Three Ways to Improve your EMS Agency’s Pediatric Readiness
- Published May 31, 2023
“Because prehospital emergency care of children plays a critical role in the continuum of health care ... the unique needs of children must be addressed by EMS systems.”
— “Pediatric Readiness in Emergency Medical Services Systems,” a January 2020 joint policy statement of the American Academy of Pediatrics, American College of Emergency Physicians, Emergency Nurses Association, National Association of Emergency Medical Services Physicians, and National Association of Emergency Medical Technicians
In honor of EMS Week, the National Prehospital Pediatric Readiness Project (PPRP) is reminding EMS agencies – including fire departments that respond to medical 911 calls – of three key ways to improve pediatric emergency care.
The PPRP is the leading initiative to improve prehospital care for acutely ill and injured children across the United States. The PPRP is funded and led by the federal Emergency Medical Services for Children (EMSC) Program with support from more than 30 national organizations and subject matter experts.
The PPRP offers EMS agencies support and resources through the EMSC Innovation and Improvement Center and is set to launch a national assessment tool through the EMSC Data Center in 2024.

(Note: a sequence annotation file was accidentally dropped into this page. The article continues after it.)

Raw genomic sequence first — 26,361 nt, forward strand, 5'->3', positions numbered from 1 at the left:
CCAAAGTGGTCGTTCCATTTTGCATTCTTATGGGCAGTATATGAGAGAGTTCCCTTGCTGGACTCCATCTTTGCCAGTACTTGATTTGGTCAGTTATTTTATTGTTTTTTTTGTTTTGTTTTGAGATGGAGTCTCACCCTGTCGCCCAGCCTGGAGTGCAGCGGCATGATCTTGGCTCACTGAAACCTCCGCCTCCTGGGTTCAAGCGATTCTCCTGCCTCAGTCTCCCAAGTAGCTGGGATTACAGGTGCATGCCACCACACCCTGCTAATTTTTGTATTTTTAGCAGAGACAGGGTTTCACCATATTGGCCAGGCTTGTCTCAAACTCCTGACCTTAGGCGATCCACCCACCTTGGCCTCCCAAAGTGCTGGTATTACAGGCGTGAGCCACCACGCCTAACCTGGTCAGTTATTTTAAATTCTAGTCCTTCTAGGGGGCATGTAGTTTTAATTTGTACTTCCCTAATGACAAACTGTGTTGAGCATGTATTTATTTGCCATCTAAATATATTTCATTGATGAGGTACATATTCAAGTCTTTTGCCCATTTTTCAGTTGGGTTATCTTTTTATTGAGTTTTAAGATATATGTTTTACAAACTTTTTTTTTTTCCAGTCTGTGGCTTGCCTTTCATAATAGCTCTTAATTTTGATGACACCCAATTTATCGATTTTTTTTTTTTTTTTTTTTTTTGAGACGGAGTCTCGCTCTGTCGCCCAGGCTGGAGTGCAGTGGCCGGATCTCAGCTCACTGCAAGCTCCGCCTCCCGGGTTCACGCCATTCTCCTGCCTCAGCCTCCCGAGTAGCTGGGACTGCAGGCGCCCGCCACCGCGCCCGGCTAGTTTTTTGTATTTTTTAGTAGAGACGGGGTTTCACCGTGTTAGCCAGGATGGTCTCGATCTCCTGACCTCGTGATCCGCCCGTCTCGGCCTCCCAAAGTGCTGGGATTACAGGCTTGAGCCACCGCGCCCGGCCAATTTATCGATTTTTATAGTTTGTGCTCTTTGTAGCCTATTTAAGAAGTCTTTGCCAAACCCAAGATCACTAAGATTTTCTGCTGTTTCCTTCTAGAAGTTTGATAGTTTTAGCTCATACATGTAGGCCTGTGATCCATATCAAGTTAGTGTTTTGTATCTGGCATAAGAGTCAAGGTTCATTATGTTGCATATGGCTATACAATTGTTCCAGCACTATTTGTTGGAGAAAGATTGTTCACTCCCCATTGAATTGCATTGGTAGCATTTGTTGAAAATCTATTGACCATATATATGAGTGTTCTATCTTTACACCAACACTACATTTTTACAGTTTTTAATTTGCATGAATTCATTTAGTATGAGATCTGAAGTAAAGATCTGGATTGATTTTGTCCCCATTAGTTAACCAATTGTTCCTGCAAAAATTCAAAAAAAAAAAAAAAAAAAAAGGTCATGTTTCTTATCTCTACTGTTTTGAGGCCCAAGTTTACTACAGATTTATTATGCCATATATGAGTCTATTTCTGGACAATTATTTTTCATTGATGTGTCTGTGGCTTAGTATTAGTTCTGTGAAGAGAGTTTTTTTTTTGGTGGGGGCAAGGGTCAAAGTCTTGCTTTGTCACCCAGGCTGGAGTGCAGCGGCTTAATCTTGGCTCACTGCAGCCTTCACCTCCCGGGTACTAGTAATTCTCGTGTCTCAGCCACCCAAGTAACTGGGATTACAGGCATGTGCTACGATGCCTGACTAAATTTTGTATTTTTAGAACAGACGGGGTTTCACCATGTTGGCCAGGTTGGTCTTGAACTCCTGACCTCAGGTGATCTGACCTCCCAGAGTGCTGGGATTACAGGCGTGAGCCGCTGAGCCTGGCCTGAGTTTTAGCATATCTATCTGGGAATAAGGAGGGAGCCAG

PPRP tools and resources span seven categories of pediatric readiness:
- Education and competencies for providers
- Equipment and supplies
- Patient and medication safety
- Patient- and family-centered care
- Policies, procedures, and protocols (to include medical oversight)
- Quality improvement/performance improvement
- Interactions with systems of care
Start improving your EMS agency or fire department’s pediatric readiness today!
- Use the checklist The checklist is a two-page list of items to have, do, or create in order to provide high-quality prehospital care for children. The checklist has “domains” or categories that align with the latest joint policy statement.
- Explore the toolkit A collection of over 150 online resources – organized by “domain’ or categories that align with the latest joint policy statement – to help EMS agencies address gaps identified by the checklist. Resources include educational and clinical guidelines.
- Designate a PECC While there are many components to prehospital pediatric readiness, the presence of a pediatric champion who coordinates pediatric readiness in EMS agencies or fire departments – also known as a pediatric emergency care coordinator or PECC – is considered one of the strongest drivers of improvement. Watch our EMS for Children Day webinar to learn more!